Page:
Safeguarding Schools: Preventing Human Trafficking

Human Trafficking Prevention Education in Schools edLeader Panel recording screenshot

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Most educators had not seen evidence of human trafficking happening in their schools, according to an audience poll conducted during the edLeader Panel “Human Trafficking Prevention Education in Schools.” Yet 90 percent of the high schools reviewed in a recent San Diego County study found evidence of local trafficking, according to Monica Dominguez, Coordinator of School Counseling for Socorro Independent School District (TX).

More than 32 million tips were called into the national abuse and trafficking hotlines last year, with occurrences in all 50 states, according to Ashlie Bryant, CEO and Co-founder of 3Strands Global Foundation. “Human trafficking is often a crime that occurs in plain sight, and what’s portrayed in the media isn’t necessarily what we see in our schools,” she said.

Defining Human Trafficking

Bryant said the legal definition of human trafficking is the commercial sexual exploitation (sex trafficking) and forced labor (labor trafficking) of someone. Three things must be present if a student is being trafficked: coercion, fraud, or force. Most of us understand fraud can be a lie, misrepresentation, or some way of tricking someone. Force seems self-explanatory.

However, Cynthia Cook, Education Manager at 3Strands, explained coercion is more tricky. According to Cook, 98 percent of victims know their trafficker. Forty-one percent of U.S. trafficking is familial, meaning the trafficker is a family member. Students may not recognize the subtlety. It can be nuanced with a friend or family member asking the child to do a “favor” that can involve sex or other crimes. Participation can seem like a choice made or consent to outsiders when it isn’t.

This is an essential distinction for getting involved. Students can be coerced for fear of deportation, harm, or other consequences. Warning signs manifest in student behavior.

Red Flags to Save a Life

Bryant explained trafficking often goes unreported for three reasons:

  1. Victims may not be aware it’s happening to them
  2. Communities don’t identify what’s happening as trafficking
  3. The warning signs are often overlooked

According to Dominguez, a typical situation can be a student forced to work long hours after school and on weekends. She described a past student whose uncle forced the child to work long hours, threatening the student with deportation and harm. The only apparent signs were the deterioration of the student’s appearance and attendance. The panelists said common red flags like this also include:

Sudden Changes

Sometimes it’ll be a 180, said Charisma De Los Reyes, Program Coordinator for the San Diego County Office of Education. A student suddenly has new, expensive clothes or other luxuries that they wouldn’t have afforded. A good-performing or average student begins suffering from tardiness or dropping grades.

Missing Time Periods or New Friends

Are there periods when even the family has no idea where the student has been? Have they been spending secret time with a new friend? De Los Reyes advised keeping eyes and ears open and listening for clues. Recruiters can be fellow students on campus.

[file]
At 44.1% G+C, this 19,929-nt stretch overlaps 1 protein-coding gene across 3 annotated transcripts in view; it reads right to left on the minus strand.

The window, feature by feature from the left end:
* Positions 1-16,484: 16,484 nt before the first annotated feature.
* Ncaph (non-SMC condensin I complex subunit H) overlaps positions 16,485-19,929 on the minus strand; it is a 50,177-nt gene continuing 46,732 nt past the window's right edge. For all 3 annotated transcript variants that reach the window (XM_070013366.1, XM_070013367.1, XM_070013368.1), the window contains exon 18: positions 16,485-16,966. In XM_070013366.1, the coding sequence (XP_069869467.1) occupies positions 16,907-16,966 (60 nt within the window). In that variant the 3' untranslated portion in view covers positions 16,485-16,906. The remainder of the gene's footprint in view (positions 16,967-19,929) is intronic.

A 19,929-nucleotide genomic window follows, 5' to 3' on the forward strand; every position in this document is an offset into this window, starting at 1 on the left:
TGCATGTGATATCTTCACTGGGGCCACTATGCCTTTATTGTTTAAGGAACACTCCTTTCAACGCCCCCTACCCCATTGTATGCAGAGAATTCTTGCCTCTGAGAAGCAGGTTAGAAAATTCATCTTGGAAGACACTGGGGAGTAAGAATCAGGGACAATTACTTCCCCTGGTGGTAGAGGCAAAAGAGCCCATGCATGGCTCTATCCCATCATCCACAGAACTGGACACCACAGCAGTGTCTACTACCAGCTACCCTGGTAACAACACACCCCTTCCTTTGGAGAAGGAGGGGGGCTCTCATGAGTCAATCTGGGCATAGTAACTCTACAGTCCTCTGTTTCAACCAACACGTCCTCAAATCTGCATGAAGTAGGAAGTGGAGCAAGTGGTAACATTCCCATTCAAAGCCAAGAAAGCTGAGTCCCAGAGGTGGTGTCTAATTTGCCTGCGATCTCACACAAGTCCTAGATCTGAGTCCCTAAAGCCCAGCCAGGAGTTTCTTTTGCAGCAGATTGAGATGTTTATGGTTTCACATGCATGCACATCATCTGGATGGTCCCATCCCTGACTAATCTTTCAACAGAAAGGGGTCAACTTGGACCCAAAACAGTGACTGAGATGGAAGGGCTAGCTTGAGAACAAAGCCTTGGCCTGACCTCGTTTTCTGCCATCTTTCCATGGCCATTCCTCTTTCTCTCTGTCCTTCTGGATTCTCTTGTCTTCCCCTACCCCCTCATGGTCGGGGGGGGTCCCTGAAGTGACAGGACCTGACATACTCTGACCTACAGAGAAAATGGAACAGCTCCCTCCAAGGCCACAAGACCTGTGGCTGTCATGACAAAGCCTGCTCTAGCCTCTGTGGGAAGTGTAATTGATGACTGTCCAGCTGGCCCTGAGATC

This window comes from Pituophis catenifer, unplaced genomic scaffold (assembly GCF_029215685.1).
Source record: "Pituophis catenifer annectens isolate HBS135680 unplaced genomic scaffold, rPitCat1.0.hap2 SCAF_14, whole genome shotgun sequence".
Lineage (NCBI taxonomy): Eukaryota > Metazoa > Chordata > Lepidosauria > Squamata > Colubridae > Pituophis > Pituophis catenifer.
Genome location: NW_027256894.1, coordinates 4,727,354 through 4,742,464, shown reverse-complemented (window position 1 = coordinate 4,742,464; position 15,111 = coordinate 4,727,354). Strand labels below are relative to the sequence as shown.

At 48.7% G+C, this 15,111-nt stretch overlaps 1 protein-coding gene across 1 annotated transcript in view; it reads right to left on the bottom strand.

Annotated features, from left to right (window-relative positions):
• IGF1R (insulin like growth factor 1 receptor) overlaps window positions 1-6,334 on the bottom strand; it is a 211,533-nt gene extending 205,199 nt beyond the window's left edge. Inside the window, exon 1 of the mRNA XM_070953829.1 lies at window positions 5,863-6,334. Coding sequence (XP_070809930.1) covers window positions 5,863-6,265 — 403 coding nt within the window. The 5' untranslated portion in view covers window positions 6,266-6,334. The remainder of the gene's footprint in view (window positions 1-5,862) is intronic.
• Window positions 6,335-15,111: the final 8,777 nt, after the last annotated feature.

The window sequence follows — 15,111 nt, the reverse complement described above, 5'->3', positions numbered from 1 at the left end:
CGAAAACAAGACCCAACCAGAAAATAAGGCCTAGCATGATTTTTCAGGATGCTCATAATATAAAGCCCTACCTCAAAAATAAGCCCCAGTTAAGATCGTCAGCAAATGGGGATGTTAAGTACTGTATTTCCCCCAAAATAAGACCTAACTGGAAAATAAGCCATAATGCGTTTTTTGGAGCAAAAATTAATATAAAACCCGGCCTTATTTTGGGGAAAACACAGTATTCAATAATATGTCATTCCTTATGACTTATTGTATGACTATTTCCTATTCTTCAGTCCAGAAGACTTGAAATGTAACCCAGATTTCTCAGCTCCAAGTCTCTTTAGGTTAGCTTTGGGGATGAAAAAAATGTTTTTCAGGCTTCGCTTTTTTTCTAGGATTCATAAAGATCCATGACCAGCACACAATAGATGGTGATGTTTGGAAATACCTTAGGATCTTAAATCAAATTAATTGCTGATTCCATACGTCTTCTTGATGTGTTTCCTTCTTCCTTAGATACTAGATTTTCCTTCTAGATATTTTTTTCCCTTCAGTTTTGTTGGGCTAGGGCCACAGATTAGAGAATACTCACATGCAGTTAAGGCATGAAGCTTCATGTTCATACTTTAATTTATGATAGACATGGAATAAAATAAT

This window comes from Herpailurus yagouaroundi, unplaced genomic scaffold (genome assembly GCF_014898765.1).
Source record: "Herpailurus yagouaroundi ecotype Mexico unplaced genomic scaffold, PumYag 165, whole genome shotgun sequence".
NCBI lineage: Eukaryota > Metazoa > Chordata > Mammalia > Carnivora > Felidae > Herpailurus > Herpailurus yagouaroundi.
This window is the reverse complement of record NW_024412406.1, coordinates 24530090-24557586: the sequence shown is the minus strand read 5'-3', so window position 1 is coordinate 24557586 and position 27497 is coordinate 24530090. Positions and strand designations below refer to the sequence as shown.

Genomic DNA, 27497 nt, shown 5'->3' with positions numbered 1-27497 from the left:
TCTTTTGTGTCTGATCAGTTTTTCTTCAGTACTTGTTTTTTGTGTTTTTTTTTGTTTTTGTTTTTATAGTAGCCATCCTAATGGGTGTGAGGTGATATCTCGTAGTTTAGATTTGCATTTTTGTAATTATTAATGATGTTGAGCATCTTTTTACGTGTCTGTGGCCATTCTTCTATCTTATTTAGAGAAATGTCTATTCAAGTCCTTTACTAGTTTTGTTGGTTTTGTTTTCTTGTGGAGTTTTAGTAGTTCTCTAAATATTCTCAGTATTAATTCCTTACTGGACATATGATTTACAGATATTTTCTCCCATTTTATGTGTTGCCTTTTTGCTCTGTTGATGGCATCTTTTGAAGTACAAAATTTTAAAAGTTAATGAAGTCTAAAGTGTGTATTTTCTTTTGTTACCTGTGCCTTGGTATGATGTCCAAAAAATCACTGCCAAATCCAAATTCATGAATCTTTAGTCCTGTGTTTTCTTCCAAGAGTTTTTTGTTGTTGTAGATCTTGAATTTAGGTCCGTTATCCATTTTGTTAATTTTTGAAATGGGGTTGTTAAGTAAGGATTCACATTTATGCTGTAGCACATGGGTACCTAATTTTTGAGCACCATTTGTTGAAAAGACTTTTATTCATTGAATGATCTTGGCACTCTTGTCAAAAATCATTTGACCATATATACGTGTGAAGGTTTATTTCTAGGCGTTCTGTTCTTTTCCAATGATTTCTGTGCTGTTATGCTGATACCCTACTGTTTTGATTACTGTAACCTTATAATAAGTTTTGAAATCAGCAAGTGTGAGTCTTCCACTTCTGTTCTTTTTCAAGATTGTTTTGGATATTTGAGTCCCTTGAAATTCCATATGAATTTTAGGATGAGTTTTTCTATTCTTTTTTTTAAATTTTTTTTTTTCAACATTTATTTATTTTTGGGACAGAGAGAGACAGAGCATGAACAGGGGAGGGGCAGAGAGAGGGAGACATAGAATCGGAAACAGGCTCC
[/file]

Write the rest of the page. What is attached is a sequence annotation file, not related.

A Change in Student Affect

Are they appearing increasingly sad, tired, numb, or hungry? If so, it’s worth noticing and digging deeper, said Cook. Isolation is part of the trafficking process and happens over time. Victims soon believe no one cares—so they start caring less and less, too.

All the panelists agreed that sensationalism in movies and online distorts the more discreet signs of trafficking. Dominguez said we must be curious and ask hard and safe questions so students know they have someone to trust.

What Schools Can Do

Prevention can begin at any entry point, even a suggestion by a parent, teacher, advisor, or district leader. Even if districts already have mandatory basic training in trafficking, prevention is most effective when the program is systematic and practiced yearly. Bryant outlined three tiers to include.

  1. Primary tier: universal education and prevention for everyone
  2. Secondary tier: responding to trafficking, including how to identify victims’ recruiters and knowing how to respond
  3. Third tier: treatment, recovery, and reintegration of victims

De Los Reyes emphasized children are vulnerable because they lack the life experience and maturity to discern between bad actors and those they can trust. A bad actor will take full advantage and tell the student being groomed whatever is necessary to gain their trust. All adults need to know warning signs and fully understand a teen’s or child’s naivete automatically puts them at risk.

District leaders can find partners, like 3Strands, that have extensive curricula for all stakeholders and meet national standards. The panelists recommended looking for best-practice programs that include protocol, training, education, and research. Age-appropriate training for students is also essential, as is trauma-informed training so educators can intervene appropriately.

Ultimately, educators need to be knowledgeable and nonjudgmental, said the panelists. Often kids don’t know they are being exploited, and they need to know it is not their fault.

Learn more about this edWeb broadcast, Human Trafficking Prevention Education in Schools, sponsored by 3Strands Global Foundation.

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3Strands Global FoundationOur Vision: A world free from human trafficking. Our Mission: We mobilize communities to combat human trafficking through prevention education and reintegration programs.




Article by Suzanne Bell, based on this edLeader Panel